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Edvard GRIEG (1843-1907)
Piano Concerto in A minor (1868-69) [32.53]
Piano Concerto No. 2 in B minor - sketches – (premiere recordings) (1881) [3.48 orchestral] [3.58 solo piano] (sketches arranged and orchestrated, and arranged for solo piano by Robert Matthew-Walker)
Frederick DELIUS (1862-1934)
Piano Concerto in C minor (1907 revised version) [24.21]
Three Preludes for piano (1921): [4.46]
On hearing the first cuckoo in Spring (1913, transcr. piano duet, Peter Warlock) [5.11]
Mark Bebbington (piano)
Irene Loh* (second piano)
Royal Philharmonic Orchestra/Jan Latham-Koenig
rec. 2017, St John’s, Smith Square, London (concertos and sketches); Wyastone Concert Hall, UK (remainder)
SOMM RECORDINGS SOMMCD269 [74.59]

Here is another intelligent and imaginative release from SOMM. It ties the music of two major Late Romantic composers: Grieg and Delius. Grieg – and his beloved Norway - greatly inspired the younger Delius. It also intriguingly suggests what might have been had those Grieg Piano Concerto No. 2 sketches been developed.

The album opens with performances of the piano concertos of both composers. This Bebbington/Latham-Koenig performance of the enduringly popular Grieg A minor Concerto is one that appeals to the head rather than the heart which, perhaps, is no bad thing in an exploratory album of this kind. It begins in the usual robustly and confident manner but soon it is apparent that this reading will be unhurried and finely detailed – but, to my mind, rather detached. The lyrical passages are delicately rapt, yet they do not lean at all towards the mawkish. The central Adagio is warmer and nicely nuanced and the Allegro finale is attractively urgent and jaunty. Bebbington is poised and lucid, and technically secure. Latham-Koening’s equally assured orchestral accompaniment consistently elevates the performance and his woodwinds and horns deserve special mention.

Generally, Delius’ Piano Concerto has not been regarded as highly as his three later concertos: the double concerto for violin, cello and orchestra and the concertos for violin and cello. Bebbington and Latham-Koenig make a strong case for it though, delivering a leading recording in a not too crowded field. The music, in addition to the influence of Grieg and Liszt, is reminiscent of the Afro-American music the composer heard in Florida. The bombast of the opening movement is imposing but it is the quieter lyrical moments, delivered so poetically and plaintively here that linger in the memory; so too does the equally affecting languorous loveliness of the central Largo. And the repeats of the first movement’s material suffusing the third section are welcome because of their imaginative development for both keyboard and orchestra with some touching solos for horn, cello and violin as well as some haunting shimmering descending string material. In passing, readers might be interested in a review of the 2005 Hyperion recording of the original 1904 version of this concerto.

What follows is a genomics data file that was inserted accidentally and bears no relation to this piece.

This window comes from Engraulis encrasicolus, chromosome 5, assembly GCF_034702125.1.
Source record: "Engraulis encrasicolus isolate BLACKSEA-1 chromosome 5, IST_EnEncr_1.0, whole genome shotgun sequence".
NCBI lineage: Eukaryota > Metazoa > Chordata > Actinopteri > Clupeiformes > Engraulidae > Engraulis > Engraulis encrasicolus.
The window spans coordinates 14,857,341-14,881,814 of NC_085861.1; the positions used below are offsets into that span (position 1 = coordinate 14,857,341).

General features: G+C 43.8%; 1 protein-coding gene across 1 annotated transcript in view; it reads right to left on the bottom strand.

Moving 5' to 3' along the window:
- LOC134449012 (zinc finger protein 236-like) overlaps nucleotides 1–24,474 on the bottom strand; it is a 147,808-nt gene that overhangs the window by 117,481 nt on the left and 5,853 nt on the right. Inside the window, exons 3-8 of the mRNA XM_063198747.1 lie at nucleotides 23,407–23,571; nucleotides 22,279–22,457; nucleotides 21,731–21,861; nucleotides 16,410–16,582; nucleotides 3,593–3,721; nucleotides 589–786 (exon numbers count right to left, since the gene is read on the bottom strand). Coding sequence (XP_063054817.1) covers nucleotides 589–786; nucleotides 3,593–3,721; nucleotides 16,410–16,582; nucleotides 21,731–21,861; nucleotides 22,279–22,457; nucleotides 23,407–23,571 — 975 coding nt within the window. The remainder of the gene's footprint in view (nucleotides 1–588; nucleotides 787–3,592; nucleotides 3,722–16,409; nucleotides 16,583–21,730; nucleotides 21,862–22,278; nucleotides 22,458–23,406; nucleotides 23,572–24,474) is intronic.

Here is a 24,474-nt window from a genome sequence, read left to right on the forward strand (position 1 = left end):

Grieg was approached to compose a second piano concerto in 1881 when he was 38. After the tremendous success of his A minor Concerto it must have been a daunting task to contemplate composing a work that would live up to the standard of the A minor, or even surpass it. Considering that Grieg was alive for another 26 years or so, he had plenty of time to complete the work from these sketches. I think we should bear this in mind when considering them. Robert Matthew-Walker is to be commended for his work in arranging Grieg’s sketches into a form – or forms, as here, with and without orchestral backing – that could be appreciated and assessed. I played through these sketches a good number of times. Except at the beginning of both sets, there is little imposing material beyond a few grand gestures in the Late Romantic tradition. Much of the material is folk-like in character – mostly bright and joyful. Yet there are moments, more revealingly in the piano sketches, when the mood darkens and there are more sombre considerations. Was it my imagination but, at one point did I hear a hint of the Dies Irae and some flashes of material that reminded me of Liszt and Totentanz? – intriguing. My own conclusion is that Grieg did not feel confident enough that he had sufficient quality material to seriously devote time to a Second Piano Concerto. One must defer to that decision.

Delius’s Three Preludes are little gems, exquisite delight; I guess Beecham would have called them ‘lollipops’. The ‘Scherzando’ is poignant and questioning, the second, ‘Quick’, is quicksilver and rippling while ‘Con Moto’ continues the material but at a slower pace. Lovely.

The cuckoo of Delius’s On Hearing the First Cuckoo in Spring is no English bird as might initially be imagined. Again there is a link between Grieg and Delius for both utilise an identical Norwegian folk-melody: Grieg, in his Op 66 (No. 14, ‘In Ola Valley’) and Delius for this cuckoo. As Christopher Palmer has noted about Delius’s bird, “[It] is no modest essay in folk-like ingenuous freshness, on the contrary it is considerably sophisticated…”. The 19-year-old Peter Warlock’s piano duet version was greatly appreciated by Delius for, as Robert Matthew-Walker observes, it captures the essence of Delius’s lovely tone poem. Bebbington and Irene Loh, deliver an exquisite rendering.

A very rewarding album for fans of these composers.

Ian Lace
 


 

 



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